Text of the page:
Date of Award

Summer 1999

Document Type


Degree Name

Doctor of Psychology (PsyD)



Committee Director

W. Larry Ventis

Committee Member

Ellen F. Rosen

Committee Member

Suzanne Getz Gregg

Committee Member

Abaineh Workie

Committee Member

Richard Hollingsworth


This study investigated the relationships between perceptions of childhood relationships with parents, certain current self-conscious emotions, current religious orientation, and current risk-taking behaviors. The study also sought to develop models that would predict risk-taking behavior based on the other variables.

At an eastern university, 174 students (79 males) completed the Test of Self-Conscious Affect, Religious Life Inventory, Clark-Parent Child Relations Questionnaire, and the Past Frequency scale of the Cognitive Appraisal of Risky Events Questionnaire. Of these, 30 students were solicited from on-campus, religious organizations.

The data did not show an inverse relationship between “positive parenting” and shame proneness or risk-taking behavior. Significant direct relationships were found between negative parenting behaviors and shame proneness and negative parenting behaviors and risk-taking behaviors. It did not show an inverse relationship between ends-oriented religiosity, but it did show a direct relationship between means-oriented religiosity and risk-taking behaviors. It did not show a direct relationship between shame proneness and risk-taking behavior, instead it showed that guilt proneness was inversely related to some risk-taking behaviors. Gender differences were also shown. In general, the results suggest that the effects of negative parental behaviors on children may be more direct than positive parental behaviors. Problems and limitations are discussed.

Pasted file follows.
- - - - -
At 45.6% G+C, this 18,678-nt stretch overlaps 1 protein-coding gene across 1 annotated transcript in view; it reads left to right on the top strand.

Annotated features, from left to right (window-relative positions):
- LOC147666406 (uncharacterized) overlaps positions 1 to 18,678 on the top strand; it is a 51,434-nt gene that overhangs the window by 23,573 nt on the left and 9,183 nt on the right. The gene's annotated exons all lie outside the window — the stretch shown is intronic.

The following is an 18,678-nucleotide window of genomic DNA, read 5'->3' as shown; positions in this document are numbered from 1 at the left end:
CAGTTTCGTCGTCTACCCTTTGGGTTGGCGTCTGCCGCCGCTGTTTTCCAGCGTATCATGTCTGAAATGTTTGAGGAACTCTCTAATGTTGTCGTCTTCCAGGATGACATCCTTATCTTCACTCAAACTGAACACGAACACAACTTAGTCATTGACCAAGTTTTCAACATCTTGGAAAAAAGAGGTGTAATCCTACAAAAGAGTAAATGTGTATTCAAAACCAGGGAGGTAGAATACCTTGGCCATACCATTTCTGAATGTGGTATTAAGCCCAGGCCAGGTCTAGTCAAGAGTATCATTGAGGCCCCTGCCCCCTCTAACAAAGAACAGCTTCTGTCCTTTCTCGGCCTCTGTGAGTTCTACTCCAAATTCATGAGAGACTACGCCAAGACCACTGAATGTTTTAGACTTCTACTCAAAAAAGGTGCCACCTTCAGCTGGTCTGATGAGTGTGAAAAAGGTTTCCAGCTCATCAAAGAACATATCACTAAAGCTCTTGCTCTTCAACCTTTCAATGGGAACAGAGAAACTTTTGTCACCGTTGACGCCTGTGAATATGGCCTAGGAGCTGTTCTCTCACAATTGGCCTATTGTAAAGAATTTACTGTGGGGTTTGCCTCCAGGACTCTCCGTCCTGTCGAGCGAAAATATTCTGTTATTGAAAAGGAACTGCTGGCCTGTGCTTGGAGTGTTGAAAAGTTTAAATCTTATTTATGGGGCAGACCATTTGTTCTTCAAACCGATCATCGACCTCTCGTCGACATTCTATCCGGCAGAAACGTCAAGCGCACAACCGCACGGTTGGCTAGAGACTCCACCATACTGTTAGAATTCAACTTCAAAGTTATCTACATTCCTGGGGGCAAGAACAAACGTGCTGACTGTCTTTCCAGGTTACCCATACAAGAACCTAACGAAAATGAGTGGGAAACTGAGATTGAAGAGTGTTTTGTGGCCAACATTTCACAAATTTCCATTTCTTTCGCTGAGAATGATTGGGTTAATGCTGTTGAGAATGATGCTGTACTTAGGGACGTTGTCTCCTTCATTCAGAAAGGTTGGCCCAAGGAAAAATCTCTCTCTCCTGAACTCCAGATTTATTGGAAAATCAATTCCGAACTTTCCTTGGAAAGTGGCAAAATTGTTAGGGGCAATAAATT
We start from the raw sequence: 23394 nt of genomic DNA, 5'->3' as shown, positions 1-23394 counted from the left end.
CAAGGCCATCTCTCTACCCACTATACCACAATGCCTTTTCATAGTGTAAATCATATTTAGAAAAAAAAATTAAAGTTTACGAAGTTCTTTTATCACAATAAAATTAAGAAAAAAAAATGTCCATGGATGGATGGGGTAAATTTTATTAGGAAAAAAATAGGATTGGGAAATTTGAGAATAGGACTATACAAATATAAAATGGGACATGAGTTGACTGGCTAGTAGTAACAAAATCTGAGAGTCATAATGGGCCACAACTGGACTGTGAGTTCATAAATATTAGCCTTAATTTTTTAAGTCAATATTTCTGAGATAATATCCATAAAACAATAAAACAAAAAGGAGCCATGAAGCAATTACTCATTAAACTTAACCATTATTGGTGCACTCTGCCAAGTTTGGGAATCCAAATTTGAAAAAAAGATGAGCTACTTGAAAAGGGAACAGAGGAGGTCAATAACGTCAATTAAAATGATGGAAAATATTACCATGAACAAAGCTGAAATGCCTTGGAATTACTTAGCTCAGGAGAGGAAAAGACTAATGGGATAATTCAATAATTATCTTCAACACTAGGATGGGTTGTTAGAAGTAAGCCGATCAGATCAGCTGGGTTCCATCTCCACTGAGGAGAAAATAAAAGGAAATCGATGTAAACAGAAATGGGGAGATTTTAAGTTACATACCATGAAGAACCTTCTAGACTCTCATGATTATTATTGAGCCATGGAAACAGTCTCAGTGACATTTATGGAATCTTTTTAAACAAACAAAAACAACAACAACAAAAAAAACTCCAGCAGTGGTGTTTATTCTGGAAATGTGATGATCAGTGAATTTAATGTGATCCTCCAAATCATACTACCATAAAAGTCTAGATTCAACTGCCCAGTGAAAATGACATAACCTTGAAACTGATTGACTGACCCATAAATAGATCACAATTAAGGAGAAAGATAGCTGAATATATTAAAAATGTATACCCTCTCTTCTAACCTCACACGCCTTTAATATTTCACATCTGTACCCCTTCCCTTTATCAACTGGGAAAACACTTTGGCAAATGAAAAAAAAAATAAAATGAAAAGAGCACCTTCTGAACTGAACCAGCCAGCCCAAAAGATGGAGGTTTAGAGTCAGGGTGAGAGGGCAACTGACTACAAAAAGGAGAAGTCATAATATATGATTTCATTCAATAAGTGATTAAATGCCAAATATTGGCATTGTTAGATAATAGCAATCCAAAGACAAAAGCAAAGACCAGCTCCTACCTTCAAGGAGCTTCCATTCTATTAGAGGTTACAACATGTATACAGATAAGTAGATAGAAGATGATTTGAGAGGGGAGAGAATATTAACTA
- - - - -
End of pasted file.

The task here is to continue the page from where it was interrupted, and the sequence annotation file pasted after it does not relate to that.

A Dissertation Submitted to the Faculties of The College of William and Mary, Eastern Virginia Medical School, Norfolk State University, and Old Dominion University in Partial Fulfillment of the Requirements for the Degree of Doctor of Psychology in Clinical Psychology through the Virginia Consortium Program in Clinical Psychology.